By loving us even to his death on the cross, Jesus manifests the Father's love which he receives. By loving one another, the disciples imitate the love of Jesus which they themselves receive.  He gives his disciples a new commandment: "love one another as I have loved you." (John 13:34)  Through baptism, the disciple receives graces of the Holy Spirit called charisms which help to build up the Church, the secular order, and meet the needs of the world.  (Catechism, #799)

The experience of a new life leads the disciple to speak to others about the treasure they have discovered in Jesus Christ (Matthew 13:44).  This has been commanded by Jesus, who his disciples, "Go, and make disciples of all nations, baptizing them in the name of the Father, and of the Son, and of the holy Spirit, teaching them to observe all that I have commanded you." (Matthew 28:19-20)  Witnessing to Jesus is necessary for salvation: "everyone who acknowledges me before others the Son of Man will acknowledge before the angels of God. But whoever denies me before others will be denied before the angels of God." (Luke 12:8-9)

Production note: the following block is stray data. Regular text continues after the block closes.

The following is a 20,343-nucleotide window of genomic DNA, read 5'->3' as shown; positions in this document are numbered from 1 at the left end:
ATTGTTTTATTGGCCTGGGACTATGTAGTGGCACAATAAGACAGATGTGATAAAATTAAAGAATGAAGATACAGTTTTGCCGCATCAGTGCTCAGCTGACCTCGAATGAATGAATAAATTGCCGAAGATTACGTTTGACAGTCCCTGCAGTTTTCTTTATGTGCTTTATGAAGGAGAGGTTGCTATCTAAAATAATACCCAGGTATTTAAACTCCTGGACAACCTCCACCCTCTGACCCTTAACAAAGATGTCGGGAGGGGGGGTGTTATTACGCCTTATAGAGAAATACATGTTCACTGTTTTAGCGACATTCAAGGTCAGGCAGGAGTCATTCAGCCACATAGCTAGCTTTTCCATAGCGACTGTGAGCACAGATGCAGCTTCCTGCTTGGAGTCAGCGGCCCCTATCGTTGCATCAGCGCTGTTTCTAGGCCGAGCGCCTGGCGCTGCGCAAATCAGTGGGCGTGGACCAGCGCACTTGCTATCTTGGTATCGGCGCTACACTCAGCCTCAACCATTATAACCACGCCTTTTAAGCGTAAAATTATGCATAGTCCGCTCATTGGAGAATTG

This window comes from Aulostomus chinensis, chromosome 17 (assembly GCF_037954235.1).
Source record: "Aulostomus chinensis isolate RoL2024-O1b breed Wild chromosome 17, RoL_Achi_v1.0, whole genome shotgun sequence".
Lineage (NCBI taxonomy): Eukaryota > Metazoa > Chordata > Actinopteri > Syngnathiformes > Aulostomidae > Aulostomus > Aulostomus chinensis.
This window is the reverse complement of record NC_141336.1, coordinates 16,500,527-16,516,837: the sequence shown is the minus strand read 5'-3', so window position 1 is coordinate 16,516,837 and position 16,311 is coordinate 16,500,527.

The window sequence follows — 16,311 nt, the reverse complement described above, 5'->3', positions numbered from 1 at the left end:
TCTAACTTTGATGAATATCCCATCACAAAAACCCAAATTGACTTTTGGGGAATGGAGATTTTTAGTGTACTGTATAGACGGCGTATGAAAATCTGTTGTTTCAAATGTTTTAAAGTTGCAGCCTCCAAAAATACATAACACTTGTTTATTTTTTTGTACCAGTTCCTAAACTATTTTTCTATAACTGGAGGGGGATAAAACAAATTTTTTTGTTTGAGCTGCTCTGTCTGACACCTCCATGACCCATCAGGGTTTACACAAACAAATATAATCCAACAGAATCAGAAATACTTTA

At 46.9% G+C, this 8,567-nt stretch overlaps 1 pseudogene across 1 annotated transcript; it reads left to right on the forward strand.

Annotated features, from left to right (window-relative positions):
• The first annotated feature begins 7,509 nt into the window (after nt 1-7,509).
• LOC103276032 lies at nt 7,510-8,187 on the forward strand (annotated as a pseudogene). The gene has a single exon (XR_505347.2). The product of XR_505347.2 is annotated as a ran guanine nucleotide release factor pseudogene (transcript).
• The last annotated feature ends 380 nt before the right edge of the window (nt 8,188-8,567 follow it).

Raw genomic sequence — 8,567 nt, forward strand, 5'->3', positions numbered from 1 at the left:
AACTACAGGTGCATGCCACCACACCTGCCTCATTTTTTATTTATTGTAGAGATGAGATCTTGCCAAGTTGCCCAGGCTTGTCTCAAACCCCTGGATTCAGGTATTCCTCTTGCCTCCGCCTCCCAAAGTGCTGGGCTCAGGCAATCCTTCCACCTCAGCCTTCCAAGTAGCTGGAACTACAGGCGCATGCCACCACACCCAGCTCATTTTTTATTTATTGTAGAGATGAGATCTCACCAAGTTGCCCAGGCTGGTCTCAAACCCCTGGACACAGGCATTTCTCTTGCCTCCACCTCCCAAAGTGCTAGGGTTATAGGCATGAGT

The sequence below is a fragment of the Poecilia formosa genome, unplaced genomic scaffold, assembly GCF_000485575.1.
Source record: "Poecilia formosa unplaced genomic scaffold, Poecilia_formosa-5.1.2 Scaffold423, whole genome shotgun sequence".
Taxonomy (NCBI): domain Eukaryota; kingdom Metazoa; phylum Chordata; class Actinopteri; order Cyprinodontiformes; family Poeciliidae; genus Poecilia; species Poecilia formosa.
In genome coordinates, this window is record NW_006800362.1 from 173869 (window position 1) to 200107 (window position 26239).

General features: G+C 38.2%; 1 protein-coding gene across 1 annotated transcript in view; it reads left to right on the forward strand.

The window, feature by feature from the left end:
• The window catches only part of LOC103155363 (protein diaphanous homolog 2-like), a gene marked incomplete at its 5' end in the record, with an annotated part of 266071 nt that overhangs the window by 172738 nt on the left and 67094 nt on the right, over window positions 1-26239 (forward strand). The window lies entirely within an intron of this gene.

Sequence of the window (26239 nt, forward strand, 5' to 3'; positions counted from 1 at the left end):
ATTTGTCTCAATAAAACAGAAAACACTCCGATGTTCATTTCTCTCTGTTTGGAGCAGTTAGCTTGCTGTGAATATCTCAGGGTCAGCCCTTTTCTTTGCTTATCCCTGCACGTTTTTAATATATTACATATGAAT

Jesus formed a community of disciples around himself during his life.  He proclaimed a mysterious and real communion between his own body and ours: "He who eats my flesh and drinks my blood abides in me, and I in him." (John 6:56)  This community continues in the Church.  In the Mass, the communion of Christ's disciples, born from Jesus' total self-gift for our salvation on the cross (Catechism, #766) is expressed and deepened.  Moreover, St. Paul told the Church in Corinth, "you are Christ’s body, and individually parts of it." (1 Corinthians 12:27)